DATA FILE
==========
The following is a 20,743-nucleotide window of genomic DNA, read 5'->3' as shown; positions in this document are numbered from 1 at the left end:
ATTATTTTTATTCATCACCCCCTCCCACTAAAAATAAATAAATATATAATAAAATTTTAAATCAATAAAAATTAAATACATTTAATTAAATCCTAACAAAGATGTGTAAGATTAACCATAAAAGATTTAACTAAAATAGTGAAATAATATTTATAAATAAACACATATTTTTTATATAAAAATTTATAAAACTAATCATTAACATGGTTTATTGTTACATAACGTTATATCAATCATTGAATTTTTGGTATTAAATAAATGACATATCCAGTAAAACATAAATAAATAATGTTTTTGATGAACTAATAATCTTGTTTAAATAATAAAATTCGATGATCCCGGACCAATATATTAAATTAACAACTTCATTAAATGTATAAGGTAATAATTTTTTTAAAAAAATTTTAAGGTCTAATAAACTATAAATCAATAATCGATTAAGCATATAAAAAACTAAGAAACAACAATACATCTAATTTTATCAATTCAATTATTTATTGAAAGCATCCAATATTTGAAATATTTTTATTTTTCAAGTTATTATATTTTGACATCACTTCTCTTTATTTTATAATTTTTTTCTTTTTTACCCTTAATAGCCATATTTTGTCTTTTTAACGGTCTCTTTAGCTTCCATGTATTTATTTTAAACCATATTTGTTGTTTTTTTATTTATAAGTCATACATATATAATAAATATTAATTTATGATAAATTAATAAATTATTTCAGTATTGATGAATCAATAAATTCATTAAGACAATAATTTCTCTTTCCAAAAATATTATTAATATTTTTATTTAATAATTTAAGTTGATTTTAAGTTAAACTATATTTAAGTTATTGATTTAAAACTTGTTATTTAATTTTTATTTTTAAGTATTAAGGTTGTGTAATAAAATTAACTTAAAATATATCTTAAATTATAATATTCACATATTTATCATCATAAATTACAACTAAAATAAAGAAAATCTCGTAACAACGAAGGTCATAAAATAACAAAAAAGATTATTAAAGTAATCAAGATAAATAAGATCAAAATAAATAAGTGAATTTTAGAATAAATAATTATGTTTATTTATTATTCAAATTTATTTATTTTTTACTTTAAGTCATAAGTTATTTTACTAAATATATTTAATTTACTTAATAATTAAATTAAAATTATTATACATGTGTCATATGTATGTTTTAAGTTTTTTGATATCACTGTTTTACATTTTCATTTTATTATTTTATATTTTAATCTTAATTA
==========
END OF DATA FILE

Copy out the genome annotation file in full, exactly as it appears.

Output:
The following is a 20,743-nucleotide window of genomic DNA, read 5'->3' as shown; positions in this document are numbered from 1 at the left end:
ATTATTTTTATTCATCACCCCCTCCCACTAAAAATAAATAAATATATAATAAAATTTTAAATCAATAAAAATTAAATACATTTAATTAAATCCTAACAAAGATGTGTAAGATTAACCATAAAAGATTTAACTAAAATAGTGAAATAATATTTATAAATAAACACATATTTTTTATATAAAAATTTATAAAACTAATCATTAACATGGTTTATTGTTACATAACGTTATATCAATCATTGAATTTTTGGTATTAAATAAATGACATATCCAGTAAAACATAAATAAATAATGTTTTTGATGAACTAATAATCTTGTTTAAATAATAAAATTCGATGATCCCGGACCAATATATTAAATTAACAACTTCATTAAATGTATAAGGTAATAATTTTTTTAAAAAAATTTTAAGGTCTAATAAACTATAAATCAATAATCGATTAAGCATATAAAAAACTAAGAAACAACAATACATCTAATTTTATCAATTCAATTATTTATTGAAAGCATCCAATATTTGAAATATTTTTATTTTTCAAGTTATTATATTTTGACATCACTTCTCTTTATTTTATAATTTTTTTCTTTTTTACCCTTAATAGCCATATTTTGTCTTTTTAACGGTCTCTTTAGCTTCCATGTATTTATTTTAAACCATATTTGTTGTTTTTTTATTTATAAGTCATACATATATAATAAATATTAATTTATGATAAATTAATAAATTATTTCAGTATTGATGAATCAATAAATTCATTAAGACAATAATTTCTCTTTCCAAAAATATTATTAATATTTTTATTTAATAATTTAAGTTGATTTTAAGTTAAACTATATTTAAGTTATTGATTTAAAACTTGTTATTTAATTTTTATTTTTAAGTATTAAGGTTGTGTAATAAAATTAACTTAAAATATATCTTAAATTATAATATTCACATATTTATCATCATAAATTACAACTAAAATAAAGAAAATCTCGTAACAACGAAGGTCATAAAATAACAAAAAAGATTATTAAAGTAATCAAGATAAATAAGATCAAAATAAATAAGTGAATTTTAGAATAAATAATTATGTTTATTTATTATTCAAATTTATTTATTTTTTACTTTAAGTCATAAGTTATTTTACTAAATATATTTAATTTACTTAATAATTAAATTAAAATTATTATACATGTGTCATATGTATGTTTTAAGTTTTTTGATATCACTGTTTTACATTTTCATTTTATTATTTTATATTTTAATCTTAATTA